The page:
was worthwhile, the idea of paying twice as much for the luxury compared
with switched Ethernet didn't fly. It wasn't the last technology Ethernet
would whack of course (see HSTR and FDDI).
High-Speed Token Ring
This technology took a called strike three in the bottom of the ninth
with two outs and the bases loaded. Token ring in general by the late
'90s was suffering from years of battles with Ethernet. High-Speed
Token Ring (HSTR) was supposed to be the last hurrah, but it just
never happened. One of our readers summed up HSTR this way: "End users
failed to rally around HSTR, and the token-ring vendors are basically
giving up." To say the least. By the end of 1998, HSTR's champion,
IBM, pulled the plug. Madge and Olicom did the same soon after.
Once the fashion plate of high-speed LAN users, 100M bit/sec fiber-optic
gear has run out of gas. More to the point, faster and less-expensive
technologies - such as Gigabit and Fast Ethernet - have supplanted
it. Most of the last FDDI chips shipped in January 2000.
you say "overambitious management standards initiative?" Lots of folks
did. The Open Software Foundation's Distributed Management Environment
(OSF/DME) died a slow death in the early '90s. Still, DME's death
and legacy hasn't prevented vendors from trying to come up with other
cross-industry standards. Oh, no. Can you say Web-Based Enterprise
Management (WBEM)? By no means a flop just yet, WBEM has some 70 vendors
behind it promising a new breed of Web-based tools. We may be writing
about his one flopping in our 20th anniversary issue.
We'd be remiss not to highlight one of the all-time great failures
of this industry: Open Systems Interconnection. You may recall that
OSI was a set of standards for creating truly interoperable multivendor
systems and networking.
It never happened. Oh, the OSI seven-layer model is a reference tool,
but products really tanked and users yawned.
More proof that big, ugly architecturelike movements generally fail.
The Distributed Computing Environment (DCE) consisted of directory,
security, remote procedure calls and other client/server-based services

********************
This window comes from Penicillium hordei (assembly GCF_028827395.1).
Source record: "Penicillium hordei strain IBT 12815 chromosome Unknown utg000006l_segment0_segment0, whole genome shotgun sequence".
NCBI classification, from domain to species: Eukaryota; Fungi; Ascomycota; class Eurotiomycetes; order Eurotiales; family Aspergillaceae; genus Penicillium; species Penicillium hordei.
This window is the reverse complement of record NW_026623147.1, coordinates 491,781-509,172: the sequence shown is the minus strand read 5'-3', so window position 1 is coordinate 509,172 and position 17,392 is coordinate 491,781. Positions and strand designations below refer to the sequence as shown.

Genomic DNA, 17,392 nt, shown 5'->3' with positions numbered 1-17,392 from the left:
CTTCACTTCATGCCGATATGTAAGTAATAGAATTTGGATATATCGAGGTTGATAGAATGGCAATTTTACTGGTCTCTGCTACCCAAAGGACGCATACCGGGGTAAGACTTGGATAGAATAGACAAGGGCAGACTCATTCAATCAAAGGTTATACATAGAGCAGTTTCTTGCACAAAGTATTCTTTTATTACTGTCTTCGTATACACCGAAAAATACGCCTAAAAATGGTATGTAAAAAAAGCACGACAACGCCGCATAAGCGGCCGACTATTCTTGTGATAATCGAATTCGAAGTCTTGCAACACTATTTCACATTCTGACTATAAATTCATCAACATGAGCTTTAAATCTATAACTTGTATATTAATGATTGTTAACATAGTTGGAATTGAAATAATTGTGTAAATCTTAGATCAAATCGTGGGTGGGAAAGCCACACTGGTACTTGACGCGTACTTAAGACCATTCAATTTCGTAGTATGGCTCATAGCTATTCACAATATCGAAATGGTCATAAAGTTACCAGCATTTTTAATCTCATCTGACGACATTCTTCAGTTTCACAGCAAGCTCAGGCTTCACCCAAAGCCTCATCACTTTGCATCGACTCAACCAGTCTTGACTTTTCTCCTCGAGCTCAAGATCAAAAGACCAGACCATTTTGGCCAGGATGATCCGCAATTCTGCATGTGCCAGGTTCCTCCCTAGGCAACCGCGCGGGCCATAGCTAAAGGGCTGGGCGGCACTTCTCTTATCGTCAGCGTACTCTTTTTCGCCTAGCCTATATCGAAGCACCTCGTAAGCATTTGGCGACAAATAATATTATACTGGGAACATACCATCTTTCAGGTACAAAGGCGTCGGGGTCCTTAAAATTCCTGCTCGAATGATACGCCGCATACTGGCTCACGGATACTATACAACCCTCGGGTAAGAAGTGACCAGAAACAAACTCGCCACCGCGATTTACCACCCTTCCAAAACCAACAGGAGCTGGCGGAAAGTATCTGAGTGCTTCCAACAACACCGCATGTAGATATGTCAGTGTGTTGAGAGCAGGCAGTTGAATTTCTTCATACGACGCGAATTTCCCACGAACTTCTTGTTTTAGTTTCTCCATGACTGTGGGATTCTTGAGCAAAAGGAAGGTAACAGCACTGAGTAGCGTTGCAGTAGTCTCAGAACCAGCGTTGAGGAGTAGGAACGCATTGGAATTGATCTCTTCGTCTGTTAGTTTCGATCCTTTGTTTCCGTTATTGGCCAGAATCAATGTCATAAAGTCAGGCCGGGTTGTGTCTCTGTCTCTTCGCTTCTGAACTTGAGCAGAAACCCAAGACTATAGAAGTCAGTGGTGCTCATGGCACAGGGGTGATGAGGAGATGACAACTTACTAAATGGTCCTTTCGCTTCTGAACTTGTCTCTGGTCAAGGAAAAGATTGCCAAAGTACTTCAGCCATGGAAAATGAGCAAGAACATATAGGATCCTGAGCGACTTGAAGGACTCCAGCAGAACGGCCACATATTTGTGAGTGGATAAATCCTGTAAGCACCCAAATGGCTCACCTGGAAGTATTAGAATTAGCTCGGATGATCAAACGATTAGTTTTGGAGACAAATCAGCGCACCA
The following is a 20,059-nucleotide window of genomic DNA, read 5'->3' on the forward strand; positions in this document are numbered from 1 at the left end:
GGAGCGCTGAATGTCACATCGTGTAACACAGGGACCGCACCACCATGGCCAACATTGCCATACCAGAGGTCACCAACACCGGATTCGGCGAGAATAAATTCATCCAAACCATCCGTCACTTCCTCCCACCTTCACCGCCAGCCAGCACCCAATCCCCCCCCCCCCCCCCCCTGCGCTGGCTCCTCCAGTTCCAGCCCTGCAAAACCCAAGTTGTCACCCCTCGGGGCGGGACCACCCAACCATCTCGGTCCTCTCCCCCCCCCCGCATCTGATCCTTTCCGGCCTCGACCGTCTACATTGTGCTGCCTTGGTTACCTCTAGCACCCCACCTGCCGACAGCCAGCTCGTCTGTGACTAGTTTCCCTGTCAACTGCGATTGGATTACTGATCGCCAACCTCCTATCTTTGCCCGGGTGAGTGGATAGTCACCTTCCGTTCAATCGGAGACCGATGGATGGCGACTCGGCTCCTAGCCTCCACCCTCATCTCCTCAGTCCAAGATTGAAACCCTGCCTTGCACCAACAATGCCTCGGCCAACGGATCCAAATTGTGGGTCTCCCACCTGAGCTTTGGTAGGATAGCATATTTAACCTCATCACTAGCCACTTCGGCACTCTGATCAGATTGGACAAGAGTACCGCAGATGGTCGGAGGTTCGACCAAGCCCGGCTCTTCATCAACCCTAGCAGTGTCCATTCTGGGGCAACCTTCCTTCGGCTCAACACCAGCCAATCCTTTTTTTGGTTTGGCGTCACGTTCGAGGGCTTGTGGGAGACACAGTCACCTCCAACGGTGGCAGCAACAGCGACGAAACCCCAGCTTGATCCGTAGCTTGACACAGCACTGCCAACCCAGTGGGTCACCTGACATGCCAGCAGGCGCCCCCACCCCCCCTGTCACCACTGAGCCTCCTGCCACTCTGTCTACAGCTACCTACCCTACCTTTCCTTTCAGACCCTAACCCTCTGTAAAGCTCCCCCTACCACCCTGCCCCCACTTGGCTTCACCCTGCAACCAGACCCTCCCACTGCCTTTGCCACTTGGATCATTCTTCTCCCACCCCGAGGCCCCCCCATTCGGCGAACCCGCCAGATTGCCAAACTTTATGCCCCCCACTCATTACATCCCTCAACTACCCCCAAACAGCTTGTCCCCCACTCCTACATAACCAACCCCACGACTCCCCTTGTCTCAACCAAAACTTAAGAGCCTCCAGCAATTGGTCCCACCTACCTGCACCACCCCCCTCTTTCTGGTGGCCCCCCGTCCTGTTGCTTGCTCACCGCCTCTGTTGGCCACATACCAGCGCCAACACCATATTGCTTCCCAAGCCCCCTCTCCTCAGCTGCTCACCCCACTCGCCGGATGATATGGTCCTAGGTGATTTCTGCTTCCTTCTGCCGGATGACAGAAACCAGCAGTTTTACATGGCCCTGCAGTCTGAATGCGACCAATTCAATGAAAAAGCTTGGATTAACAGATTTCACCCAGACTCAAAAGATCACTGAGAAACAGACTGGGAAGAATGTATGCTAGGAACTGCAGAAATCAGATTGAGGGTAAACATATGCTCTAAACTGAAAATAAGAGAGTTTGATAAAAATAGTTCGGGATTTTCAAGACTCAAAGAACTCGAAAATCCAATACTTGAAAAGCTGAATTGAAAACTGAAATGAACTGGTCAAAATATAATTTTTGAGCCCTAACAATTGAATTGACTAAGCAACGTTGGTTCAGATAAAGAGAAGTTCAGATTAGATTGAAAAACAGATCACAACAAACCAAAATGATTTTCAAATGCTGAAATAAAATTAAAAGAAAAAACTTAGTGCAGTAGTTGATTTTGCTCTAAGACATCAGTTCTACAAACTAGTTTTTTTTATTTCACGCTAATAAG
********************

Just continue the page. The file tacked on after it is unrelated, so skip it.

designed to run across heterogeneous networks. It sounded good and
even garnered some user acceptance. But rather than creating a community
of interoperable applications, DCE technology essentially "became
a collection of proprietary platforms with a common heritage," as
one analyst put it.
They said it, all right and some might regret it
beings are not blessed with the ability to predict the
future. If we were, we'd all make a killing off those
office basketball pools. Predictions can be a source of
great amusement, though. Below is a collection of the
funny and dead-on.
"I believe OS/2 is destined to be the most important operating
system, and possibly program, of all time. As the successor
to DOS, which has over 10 million systems in use, it creates
incredible opportunities for everyone involved with PCs."
- Bill Gates, chairman, Microsoft, 1988
ATM to the desktop:
"The 25M bit/sec ATM market still has far too many evangelists
and not enough practicing mechanics. But 1996 will be
the year 25M bit/sec products out-ship other ATM technologies,
like 155M bit/sec adapters." - Thomas Nolle, president,
CIMI Corp., spring 1995
seems like an answer to a question that nobody's asked.
I haven't seen any driving need for slow ATM as opposed
to fast or switched Ethernet." - Bert Manfredi, senior
engineer, U.S. Navy, spring 1995
"My pool holds 15,000 gallons of chlorinated water. I
will have full gas tanks and enough cash, milk, bread,
peanut butter and vegetables to last a month. After that,
if things are bad I'm going to start walking out of the
desert because if infrastructure fails, I'm not going
to stay in Phoenix." - Steve Blass, network architect,
Sprint Enterprise Network Services
the 'Net culture:
"Internet Explorer: It's nice, but no Netscape killer."
Adam Gaffin, Network World review, February
my service in the United States Congress, I took the initiative
in creating the Internet." Al Gore, former vice
president, March 1999
Contact Associate News Editor Michael Cooney
Other articles by Cooney